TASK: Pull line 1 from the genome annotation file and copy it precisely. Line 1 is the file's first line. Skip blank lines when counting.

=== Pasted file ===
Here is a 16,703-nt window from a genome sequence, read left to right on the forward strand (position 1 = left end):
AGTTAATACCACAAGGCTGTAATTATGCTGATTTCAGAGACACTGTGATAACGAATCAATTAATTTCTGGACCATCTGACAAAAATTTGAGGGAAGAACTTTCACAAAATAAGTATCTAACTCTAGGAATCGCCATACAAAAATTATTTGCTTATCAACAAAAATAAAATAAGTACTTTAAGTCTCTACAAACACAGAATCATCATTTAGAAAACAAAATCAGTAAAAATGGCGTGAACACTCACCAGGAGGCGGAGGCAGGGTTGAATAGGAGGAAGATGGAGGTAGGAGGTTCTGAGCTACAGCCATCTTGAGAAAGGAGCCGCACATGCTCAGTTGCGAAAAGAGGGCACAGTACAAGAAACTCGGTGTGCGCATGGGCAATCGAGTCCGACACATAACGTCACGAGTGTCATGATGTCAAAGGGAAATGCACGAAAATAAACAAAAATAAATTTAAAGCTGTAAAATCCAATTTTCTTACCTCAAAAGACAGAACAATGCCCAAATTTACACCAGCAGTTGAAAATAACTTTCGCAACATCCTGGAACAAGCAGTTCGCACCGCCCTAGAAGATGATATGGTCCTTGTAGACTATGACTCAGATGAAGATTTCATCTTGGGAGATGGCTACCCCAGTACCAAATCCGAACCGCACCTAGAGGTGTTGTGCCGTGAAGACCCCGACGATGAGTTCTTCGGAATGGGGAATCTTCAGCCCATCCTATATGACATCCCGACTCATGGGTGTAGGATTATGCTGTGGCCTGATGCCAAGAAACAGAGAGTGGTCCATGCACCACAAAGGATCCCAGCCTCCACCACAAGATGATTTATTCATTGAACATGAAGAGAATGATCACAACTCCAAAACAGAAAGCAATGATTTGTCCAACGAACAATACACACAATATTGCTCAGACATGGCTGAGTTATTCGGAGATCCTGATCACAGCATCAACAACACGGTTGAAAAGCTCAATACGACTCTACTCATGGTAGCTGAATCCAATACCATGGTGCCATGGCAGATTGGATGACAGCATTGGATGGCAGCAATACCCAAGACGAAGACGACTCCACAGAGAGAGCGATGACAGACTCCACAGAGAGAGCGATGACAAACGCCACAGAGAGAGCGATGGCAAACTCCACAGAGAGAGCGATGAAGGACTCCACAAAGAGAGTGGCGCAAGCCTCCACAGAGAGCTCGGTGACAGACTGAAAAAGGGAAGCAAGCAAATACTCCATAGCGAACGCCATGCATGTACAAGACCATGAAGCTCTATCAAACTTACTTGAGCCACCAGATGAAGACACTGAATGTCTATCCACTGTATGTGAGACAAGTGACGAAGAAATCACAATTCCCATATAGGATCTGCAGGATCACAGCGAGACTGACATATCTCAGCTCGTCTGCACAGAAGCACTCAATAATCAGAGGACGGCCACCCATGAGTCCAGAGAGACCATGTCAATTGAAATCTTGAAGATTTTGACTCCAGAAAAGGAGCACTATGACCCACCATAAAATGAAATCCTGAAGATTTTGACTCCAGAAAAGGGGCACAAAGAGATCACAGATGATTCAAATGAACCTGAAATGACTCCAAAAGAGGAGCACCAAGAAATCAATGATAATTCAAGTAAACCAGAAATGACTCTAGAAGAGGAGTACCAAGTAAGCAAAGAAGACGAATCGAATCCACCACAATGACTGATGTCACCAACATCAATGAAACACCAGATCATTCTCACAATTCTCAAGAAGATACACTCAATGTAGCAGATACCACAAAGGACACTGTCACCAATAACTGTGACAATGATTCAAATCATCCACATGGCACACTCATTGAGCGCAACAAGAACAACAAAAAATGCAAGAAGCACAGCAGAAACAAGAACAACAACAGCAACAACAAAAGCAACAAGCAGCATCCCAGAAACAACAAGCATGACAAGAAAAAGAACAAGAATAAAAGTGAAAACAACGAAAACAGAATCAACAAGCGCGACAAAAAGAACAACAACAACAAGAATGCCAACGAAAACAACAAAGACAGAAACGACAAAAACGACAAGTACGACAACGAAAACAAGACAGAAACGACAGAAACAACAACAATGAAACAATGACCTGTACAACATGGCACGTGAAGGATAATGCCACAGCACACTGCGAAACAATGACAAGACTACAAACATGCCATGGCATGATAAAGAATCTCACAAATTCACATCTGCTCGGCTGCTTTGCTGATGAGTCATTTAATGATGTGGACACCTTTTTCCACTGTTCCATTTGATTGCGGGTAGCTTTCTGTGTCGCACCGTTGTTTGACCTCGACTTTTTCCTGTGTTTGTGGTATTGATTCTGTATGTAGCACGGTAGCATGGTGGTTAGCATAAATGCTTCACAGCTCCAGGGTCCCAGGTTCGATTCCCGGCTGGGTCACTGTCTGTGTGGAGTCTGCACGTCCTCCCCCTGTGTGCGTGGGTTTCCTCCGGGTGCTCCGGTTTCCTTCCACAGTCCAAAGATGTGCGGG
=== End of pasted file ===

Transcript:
Here is a 16,703-nt window from a genome sequence, read left to right on the forward strand (position 1 = left end):